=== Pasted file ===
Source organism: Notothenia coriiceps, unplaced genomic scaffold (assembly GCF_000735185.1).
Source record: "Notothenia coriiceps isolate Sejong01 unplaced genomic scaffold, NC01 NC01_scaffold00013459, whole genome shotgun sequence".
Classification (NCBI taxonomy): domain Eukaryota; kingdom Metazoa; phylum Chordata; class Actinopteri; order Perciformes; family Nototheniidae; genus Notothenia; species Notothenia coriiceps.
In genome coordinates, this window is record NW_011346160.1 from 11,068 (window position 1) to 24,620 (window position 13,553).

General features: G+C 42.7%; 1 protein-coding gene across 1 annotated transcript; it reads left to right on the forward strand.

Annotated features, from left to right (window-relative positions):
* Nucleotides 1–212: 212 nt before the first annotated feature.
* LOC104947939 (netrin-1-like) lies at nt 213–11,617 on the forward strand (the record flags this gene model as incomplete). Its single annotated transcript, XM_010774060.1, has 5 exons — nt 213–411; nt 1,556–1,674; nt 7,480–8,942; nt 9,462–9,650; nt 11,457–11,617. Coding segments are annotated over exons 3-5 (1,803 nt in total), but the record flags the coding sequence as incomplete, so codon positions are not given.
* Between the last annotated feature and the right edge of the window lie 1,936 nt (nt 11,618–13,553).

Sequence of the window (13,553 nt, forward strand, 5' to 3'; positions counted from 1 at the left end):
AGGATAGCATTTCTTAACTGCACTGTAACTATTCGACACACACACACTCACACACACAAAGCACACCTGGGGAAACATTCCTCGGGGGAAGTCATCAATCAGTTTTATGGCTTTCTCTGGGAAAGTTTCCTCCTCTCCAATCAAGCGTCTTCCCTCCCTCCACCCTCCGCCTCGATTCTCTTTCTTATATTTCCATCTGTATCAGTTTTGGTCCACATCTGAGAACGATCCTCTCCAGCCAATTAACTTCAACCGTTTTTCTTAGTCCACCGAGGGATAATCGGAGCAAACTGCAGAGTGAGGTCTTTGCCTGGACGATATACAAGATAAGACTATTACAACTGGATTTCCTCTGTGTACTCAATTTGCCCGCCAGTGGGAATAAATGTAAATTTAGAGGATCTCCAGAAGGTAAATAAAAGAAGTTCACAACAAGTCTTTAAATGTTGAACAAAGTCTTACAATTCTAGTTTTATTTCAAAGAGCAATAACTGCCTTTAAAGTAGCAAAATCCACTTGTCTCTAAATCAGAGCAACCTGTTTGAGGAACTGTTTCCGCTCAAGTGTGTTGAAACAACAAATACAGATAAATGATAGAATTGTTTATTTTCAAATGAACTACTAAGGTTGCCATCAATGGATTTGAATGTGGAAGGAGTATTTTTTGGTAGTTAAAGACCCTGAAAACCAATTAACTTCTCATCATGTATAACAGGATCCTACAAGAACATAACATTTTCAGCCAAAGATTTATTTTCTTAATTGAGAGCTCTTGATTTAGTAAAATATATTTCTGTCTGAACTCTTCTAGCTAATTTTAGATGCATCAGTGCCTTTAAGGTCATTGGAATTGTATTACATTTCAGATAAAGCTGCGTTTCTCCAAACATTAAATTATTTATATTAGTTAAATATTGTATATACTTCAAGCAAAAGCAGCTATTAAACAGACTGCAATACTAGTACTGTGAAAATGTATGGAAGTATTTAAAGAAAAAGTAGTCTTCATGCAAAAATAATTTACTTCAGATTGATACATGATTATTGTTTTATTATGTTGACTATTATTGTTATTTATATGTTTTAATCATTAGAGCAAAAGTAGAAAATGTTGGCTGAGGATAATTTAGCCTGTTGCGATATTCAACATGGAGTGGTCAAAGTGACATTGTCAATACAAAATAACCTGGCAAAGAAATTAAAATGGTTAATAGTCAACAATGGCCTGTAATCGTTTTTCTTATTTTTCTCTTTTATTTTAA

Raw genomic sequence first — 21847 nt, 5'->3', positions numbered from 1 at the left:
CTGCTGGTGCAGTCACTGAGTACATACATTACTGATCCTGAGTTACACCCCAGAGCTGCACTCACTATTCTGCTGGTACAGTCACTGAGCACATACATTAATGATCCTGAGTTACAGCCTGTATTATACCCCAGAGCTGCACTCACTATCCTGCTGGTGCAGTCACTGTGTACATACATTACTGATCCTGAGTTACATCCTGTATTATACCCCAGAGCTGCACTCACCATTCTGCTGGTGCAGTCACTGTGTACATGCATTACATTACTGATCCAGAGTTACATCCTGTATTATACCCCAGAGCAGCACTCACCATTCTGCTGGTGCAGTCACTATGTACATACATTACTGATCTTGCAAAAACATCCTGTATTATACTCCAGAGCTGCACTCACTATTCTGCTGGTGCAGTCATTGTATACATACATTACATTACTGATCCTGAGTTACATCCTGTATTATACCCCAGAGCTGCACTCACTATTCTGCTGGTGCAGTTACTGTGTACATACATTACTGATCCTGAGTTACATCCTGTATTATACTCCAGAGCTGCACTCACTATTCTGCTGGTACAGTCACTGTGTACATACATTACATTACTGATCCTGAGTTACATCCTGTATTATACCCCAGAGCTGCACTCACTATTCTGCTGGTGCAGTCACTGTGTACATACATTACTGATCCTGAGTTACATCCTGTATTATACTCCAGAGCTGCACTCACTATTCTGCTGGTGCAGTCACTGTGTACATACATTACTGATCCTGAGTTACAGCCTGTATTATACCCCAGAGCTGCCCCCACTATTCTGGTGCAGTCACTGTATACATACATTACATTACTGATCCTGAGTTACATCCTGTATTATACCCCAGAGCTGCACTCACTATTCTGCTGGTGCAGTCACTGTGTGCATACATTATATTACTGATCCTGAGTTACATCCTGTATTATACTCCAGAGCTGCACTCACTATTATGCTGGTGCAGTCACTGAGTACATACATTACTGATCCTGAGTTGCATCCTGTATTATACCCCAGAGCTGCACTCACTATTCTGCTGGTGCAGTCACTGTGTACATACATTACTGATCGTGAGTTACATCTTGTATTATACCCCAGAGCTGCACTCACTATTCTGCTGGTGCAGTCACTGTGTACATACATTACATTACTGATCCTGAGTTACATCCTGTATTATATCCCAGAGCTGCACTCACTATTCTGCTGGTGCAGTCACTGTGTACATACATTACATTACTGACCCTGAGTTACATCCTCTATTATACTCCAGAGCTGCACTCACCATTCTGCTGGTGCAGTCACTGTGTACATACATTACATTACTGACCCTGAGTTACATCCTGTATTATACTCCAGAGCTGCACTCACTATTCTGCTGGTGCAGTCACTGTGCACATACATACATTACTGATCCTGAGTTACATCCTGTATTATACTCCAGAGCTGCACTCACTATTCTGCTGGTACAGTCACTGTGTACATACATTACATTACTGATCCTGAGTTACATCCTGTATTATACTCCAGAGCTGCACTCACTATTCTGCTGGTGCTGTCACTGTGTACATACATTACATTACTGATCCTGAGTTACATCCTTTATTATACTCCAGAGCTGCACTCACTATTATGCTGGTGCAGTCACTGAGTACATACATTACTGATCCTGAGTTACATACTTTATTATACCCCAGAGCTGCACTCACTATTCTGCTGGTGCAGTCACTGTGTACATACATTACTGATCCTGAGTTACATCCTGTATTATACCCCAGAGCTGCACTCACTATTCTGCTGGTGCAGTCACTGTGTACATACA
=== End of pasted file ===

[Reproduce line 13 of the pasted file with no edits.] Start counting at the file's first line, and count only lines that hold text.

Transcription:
CTGCTGGTGCAGTCACTGAGTACATACATTACTGATCCTGAGTTACACCCCAGAGCTGCACTCACTATTCTGCTGGTACAGTCACTGAGCACATACATTAATGATCCTGAGTTACAGCCTGTATTATACCCCAGAGCTGCACTCACTATCCTGCTGGTGCAGTCACTGTGTACATACATTACTGATCCTGAGTTACATCCTGTATTATACCCCAGAGCTGCACTCACCATTCTGCTGGTGCAGTCACTGTGTACATGCATTACATTACTGATCCAGAGTTACATCCTGTATTATACCCCAGAGCAGCACTCACCATTCTGCTGGTGCAGTCACTATGTACATACATTACTGATCTTGCAAAAACATCCTGTATTATACTCCAGAGCTGCACTCACTATTCTGCTGGTGCAGTCATTGTATACATACATTACATTACTGATCCTGAGTTACATCCTGTATTATACCCCAGAGCTGCACTCACTATTCTGCTGGTGCAGTTACTGTGTACATACATTACTGATCCTGAGTTACATCCTGTATTATACTCCAGAGCTGCACTCACTATTCTGCTGGTACAGTCACTGTGTACATACATTACATTACTGATCCTGAGTTACATCCTGTATTATACCCCAGAGCTGCACTCACTATTCTGCTGGTGCAGTCACTGTGTACATACATTACTGATCCTGAGTTACATCCTGTATTATACTCCAGAGCTGCACTCACTATTCTGCTGGTGCAGTCACTGTGTACATACATTACTGATCCTGAGTTACAGCCTGTATTATACCCCAGAGCTGCCCCCACTATTCTGGTGCAGTCACTGTATACATACATTACATTACTGATCCTGAGTTACATCCTGTATTATACCCCAGAGCTGCACTCACTATTCTGCTGGTGCAGTCACTGTGTGCATACATTATATTACTGATCCTGAGTTACATCCTGTATTATACTCCAGAGCTGCACTCACTATTATGCTGGTGCAGTCACTGAGTACATACATTACTGATCCTGAGTTGCATCCTGTATTATACCCCAGAGCTGCACTCACTATTCTGCTGGTGCAGTCACTGTGTACATACATTACTGATCGTGAGTTACATCTTGTATTATACCCCAGAGCTGCACTCACTATTCTGCTGGTGCAGTCACTGTGTACATACATTACATTACTGATCCTGAGTTACATCCTGTATTATATCCCAGAGCTGCACTCACTATTCTGCTGGTGCAGTCACTGTGTACATACATTACATTACTGACCCTGAGTTACATCCTCTATTATACTCCAGAGCTGCACTCACCATTCTGCTGGTGCAGTCACTGTGTACATACATTACATTACTGACCCTGAGTTACATCCTGTATTATACTCCAGAGCTGCACTCACTATTCTGCTGGTGCAGTCACTGTGCACATACATACATTACTGATCCTGAGTTACATCCTGTATTATACTCCAGAGCTGCACTCACTATTCTGCTGGTACAGTCACTGTGTACATACATTACATTACTGATCCTGAGTTACATCCTGTATTATACTCCAGAGCTGCACTCACTATTCTGCTGGTGCTGTCACTGTGTACATACATTACATTACTGATCCTGAGTTACATCCTTTATTATACTCCAGAGCTGCACTCACTATTATGCTGGTGCAGTCACTGAGTACATACATTACTGATCCTGAGTTACATACTTTATTATACCCCAGAGCTGCACTCACTATTCTGCTGGTGCAGTCACTGTGTACATACATTACTGATCCTGAGTTACATCCTGTATTATACCCCAGAGCTGCACTCACTATTCTGCTGGTGCAGTCACTGTGTACATACA